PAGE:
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Anorak | The Rules Of Engagement

The Rules Of Engagement

by | 30th, June 2003

‘BY popular demand (how I’ve pleaded), we are pleased to relive British tennis’ most famous moment since Cliff Richard made it rain.

”Come on, Timmy!”

Take it away, Greg Rusedski. ”I can’t do anything if the crowd f***ing call it. Absolutely f***ing ridiculous. At least replay the point. F***ing ridiculous. F***ing ridiculous. F***ing ridiculous.

”It’s f***ing ridiculous. F***ing ridiculous. Some w**ker in the crowd changes the whole match. Well done. Well done. Absolutely sh*t”.

He swears like a native does that Greg – and no native of Canada either, but one born and bred on British filth.

We all know by now that he swore because some idiot had called ”Out!” when the ball hit by his opponent Andy Roddick was marginally good, causing Greg to pause and lose the point.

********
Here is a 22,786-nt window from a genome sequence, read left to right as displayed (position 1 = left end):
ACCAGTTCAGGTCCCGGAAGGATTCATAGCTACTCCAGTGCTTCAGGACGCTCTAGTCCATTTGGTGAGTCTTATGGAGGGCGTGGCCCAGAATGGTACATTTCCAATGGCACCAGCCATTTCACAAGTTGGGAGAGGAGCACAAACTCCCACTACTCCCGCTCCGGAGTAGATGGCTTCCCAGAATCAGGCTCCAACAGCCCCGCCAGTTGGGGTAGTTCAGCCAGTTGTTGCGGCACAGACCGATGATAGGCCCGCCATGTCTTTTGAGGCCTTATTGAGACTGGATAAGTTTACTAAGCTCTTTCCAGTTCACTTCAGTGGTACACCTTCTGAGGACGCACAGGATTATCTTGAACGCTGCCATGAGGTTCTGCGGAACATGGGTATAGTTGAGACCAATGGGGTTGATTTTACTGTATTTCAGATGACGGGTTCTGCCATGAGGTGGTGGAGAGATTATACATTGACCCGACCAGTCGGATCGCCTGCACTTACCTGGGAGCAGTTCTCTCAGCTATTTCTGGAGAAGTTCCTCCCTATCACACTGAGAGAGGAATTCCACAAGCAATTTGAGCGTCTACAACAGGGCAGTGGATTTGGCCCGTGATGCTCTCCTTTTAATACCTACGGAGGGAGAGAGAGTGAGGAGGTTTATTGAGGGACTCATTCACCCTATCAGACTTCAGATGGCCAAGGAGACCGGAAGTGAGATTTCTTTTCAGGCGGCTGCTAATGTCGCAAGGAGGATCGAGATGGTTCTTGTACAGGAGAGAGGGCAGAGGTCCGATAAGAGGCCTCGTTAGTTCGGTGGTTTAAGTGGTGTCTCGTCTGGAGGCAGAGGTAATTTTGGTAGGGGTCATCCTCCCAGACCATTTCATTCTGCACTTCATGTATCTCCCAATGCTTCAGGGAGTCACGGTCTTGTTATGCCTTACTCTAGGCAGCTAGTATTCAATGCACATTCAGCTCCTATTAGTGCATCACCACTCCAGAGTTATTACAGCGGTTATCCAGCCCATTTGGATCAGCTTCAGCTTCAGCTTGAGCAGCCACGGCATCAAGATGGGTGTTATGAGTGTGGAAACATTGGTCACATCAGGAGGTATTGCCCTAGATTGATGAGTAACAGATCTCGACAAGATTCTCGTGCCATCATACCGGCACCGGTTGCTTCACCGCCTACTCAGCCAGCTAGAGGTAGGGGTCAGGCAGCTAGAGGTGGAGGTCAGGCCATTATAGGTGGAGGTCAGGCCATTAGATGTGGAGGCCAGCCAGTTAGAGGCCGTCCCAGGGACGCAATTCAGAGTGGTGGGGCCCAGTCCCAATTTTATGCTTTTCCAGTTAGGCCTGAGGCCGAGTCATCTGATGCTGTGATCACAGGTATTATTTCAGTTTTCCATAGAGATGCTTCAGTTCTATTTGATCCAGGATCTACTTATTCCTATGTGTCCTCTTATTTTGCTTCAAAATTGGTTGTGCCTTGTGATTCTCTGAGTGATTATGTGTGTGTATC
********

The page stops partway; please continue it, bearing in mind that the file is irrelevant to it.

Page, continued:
Now step forward the man with the foghorn voice and dodgy vision, Lithuanian Evaldas Zilionis.

With a name like that, you almost expect him to offer up a cheery ”Hello, Peeps”. Instead he just pleads ignorance.

”I don’t understand the rules, but I was trying to get the point replayed.” In mid-point? And what’s a point, anyhow, when you don’t understand the rules? As an admission of culpability, it’s a failure.

And one spotted by the crowd gathering in on Mr Zilionis, who, as the heckler says, ”were calling me a moron”. ”Yes, I feel a bit of a moron,” agrees Mr Zilionis.

So which of Rusedski or Zilionis behaved the worse? Is the reaction excused by the cause?

The feeling is that it is. Showing passion when you are losing a match is easily excusable. Rusedski resorted only to verbal violence.

But Mr Zilionis cannot be so readily forgiven. Like a football fan who goes to the match equipped with a whistle, and blows it at will, Zilionis has taken things too far.

But in answer to his claim of ignorance, let’s fill him in on one key Wimbledon rule.

The crowd must wait until the point is over, or the non-British player is about to serve, and then scream something out. ”Come on, Timmy,” usually does the job.

Failing that, a rendition of Summer Holiday is the done thing.



Posted: 30th, June 2003 | In: Back pages Comment | Follow the Comments on our RSS feed: RSS 2.0 | TrackBack | Permalink